Part 1 (4 credits)
After an introduction to the historical, socio-political and anthropological aspects of nineteenth-century Britain, Part 1 will focus on the British Empire, with special attention for such phenoma as slavery and colonialism, especially in West Africa and Congo. This historical and cultural introduction will be followed by an analysis of works by two late- Victorian novelists who practised adventure and travel fiction: Rider Haggard and Joseph Conrad. Their works will be analysed in relation to their cultural context, with special attention for their thematic and stylistic peculiarities, the literary genre they used and their reflection on ethnic issues. The texts under scrutiny will be three short stories by Haggard characterized by racial stereotypes and by a strong realistic approach: “Hunter Quatermain’s Story”, “Long Odds” and “Black Heart and White Heart”. These stories will be compared with “Heart of Darkness” by Conrad, whose dramatization of colonial tensions is coupled with specific early Modernist experiments. Part 1 also includes a discussion of F. F Coppola’s "Apocalypse Now", a film freely adapted from Conrad’s novella, which will be shown and commented in class, with a theoretical reflection on the process of filmic adaptation/appropriation.
Part 2 (1 credit)
This part focuses on key postcolonial concepts that have significantly influenced Anglophone culture and literature in the last fifty years and examines their relevance to an analysis of the literary texts listed in this syllabus. The following concepts will be studied: alterity, ambivalence, anti-colonialism, black consciousness, catachresis, centre/margins, colonial desire, colonialism, comprador, contrapuntal reading, cultural diversity/difference, decolonization, double colonization, essentialism, Fanonism, feminism and post-colonialism, hybridity, imperialism, mimicry, neo-colonialism, Orientalism, othering, postcolonialism, race, slavery, universalism, worlding.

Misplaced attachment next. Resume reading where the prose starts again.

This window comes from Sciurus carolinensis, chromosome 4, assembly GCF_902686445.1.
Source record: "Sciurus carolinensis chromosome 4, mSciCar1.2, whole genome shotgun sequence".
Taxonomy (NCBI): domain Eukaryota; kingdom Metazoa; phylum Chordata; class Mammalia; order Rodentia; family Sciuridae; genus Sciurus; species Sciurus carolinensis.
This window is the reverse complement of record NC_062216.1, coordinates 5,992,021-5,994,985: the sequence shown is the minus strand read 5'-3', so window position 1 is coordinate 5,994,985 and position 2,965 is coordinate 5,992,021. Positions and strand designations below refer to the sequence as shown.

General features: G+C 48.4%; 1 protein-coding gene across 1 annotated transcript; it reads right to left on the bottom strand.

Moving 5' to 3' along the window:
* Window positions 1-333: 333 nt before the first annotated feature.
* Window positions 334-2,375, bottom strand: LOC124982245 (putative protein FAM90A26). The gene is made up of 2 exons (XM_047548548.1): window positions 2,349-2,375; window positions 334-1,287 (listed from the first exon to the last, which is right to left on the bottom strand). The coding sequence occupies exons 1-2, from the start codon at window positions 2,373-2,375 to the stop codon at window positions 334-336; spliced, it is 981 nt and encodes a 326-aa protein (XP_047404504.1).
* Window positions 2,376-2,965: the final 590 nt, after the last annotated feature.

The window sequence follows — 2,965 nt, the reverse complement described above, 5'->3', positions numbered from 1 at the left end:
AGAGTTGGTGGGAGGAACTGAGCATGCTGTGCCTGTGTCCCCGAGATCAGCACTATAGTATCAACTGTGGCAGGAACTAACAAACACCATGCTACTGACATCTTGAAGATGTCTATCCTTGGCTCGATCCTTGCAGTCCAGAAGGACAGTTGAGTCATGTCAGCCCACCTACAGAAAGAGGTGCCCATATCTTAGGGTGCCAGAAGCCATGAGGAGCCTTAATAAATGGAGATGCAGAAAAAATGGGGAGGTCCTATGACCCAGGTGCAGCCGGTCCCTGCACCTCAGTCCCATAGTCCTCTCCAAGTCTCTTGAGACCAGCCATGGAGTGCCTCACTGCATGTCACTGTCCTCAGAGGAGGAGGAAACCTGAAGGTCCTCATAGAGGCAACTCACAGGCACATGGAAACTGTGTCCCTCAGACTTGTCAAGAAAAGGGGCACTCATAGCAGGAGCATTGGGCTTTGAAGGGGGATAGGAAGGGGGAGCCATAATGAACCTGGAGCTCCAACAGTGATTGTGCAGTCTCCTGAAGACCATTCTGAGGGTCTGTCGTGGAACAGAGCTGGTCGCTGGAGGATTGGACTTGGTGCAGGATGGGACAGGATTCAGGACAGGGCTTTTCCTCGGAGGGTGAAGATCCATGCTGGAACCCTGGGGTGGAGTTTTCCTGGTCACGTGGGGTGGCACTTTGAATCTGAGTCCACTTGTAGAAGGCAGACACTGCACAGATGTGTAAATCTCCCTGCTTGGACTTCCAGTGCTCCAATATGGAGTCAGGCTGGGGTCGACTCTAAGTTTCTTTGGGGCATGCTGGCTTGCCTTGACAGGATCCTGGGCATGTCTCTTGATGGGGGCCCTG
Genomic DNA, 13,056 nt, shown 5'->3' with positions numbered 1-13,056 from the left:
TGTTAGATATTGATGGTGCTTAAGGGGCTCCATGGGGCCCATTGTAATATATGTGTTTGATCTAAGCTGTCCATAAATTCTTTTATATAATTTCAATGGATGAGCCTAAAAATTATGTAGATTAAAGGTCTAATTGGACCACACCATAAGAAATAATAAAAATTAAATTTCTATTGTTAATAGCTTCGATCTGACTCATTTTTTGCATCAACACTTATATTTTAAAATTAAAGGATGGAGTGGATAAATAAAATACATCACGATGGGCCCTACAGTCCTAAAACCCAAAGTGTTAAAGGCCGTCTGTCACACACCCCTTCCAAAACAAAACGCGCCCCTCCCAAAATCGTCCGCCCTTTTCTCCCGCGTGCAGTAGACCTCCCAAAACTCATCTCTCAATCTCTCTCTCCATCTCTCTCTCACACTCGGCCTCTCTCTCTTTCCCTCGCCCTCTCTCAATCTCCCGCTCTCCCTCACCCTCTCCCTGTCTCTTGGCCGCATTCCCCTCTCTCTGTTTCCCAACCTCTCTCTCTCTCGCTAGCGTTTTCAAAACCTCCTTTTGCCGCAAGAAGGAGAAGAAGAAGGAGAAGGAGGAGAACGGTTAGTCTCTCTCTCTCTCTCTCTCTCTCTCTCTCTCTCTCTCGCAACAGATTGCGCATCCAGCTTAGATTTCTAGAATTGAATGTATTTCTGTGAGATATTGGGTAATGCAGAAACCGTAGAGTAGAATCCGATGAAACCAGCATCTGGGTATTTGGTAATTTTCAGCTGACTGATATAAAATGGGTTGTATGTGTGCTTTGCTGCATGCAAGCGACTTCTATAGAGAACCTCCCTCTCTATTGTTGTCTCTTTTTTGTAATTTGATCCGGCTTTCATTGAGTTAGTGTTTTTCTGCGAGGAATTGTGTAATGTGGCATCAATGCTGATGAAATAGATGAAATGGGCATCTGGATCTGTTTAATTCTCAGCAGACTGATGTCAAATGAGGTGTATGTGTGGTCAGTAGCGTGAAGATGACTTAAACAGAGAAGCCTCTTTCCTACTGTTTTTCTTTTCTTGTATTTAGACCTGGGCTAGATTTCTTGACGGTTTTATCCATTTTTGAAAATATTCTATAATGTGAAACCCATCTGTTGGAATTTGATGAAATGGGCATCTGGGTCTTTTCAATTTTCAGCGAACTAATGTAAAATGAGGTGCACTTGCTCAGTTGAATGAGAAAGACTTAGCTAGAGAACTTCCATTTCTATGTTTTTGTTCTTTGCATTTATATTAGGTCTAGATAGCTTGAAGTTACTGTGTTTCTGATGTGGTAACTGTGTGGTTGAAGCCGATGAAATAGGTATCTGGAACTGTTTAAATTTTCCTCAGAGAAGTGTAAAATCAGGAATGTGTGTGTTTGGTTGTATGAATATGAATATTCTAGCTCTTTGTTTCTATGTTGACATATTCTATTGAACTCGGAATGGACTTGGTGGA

Part 3 (2 credits)
The third part will start with a historical introduction to the process of decolonization of the former British colonies in Africa and the development of African literature in English. Basic notions of feminist and gender studies will be provided, followed by a short introduction to the reality of Zimbabwe and to Tsitsi Dangarembga, a Zimbabwean woman novelist. Classes will then focus on Dangarembga's novel "Nervous Conditions" (1988), exploring the novel's representation of gender inequalities, to the role of education and the influence of colonialism upon the society of postcolonial Zimbabwe.
Part 4 (3 credits)
Part Four will start with a more detailed analysis of the social and economic problems, as well as the ongoing cultural transformations in postcolonial Nigeria, especially in the last few decades. Class activities will also encourage a reflection on African diaspora, on the recent development of artistic forms and the influence they exert on the cultural and literary reality of other countries, especially Britain. This introduction will be followed by an analysis of “Dangerous Love" (1996), a novel by
Ben Okri pivoting around the formation of a young painter and the challenges met by young Nigerians in a society corrupted by their fathers. The analysis will cast light onto the fuction of art, here meant as a socio-political instrument, and the distinctive elements of the African novel in English.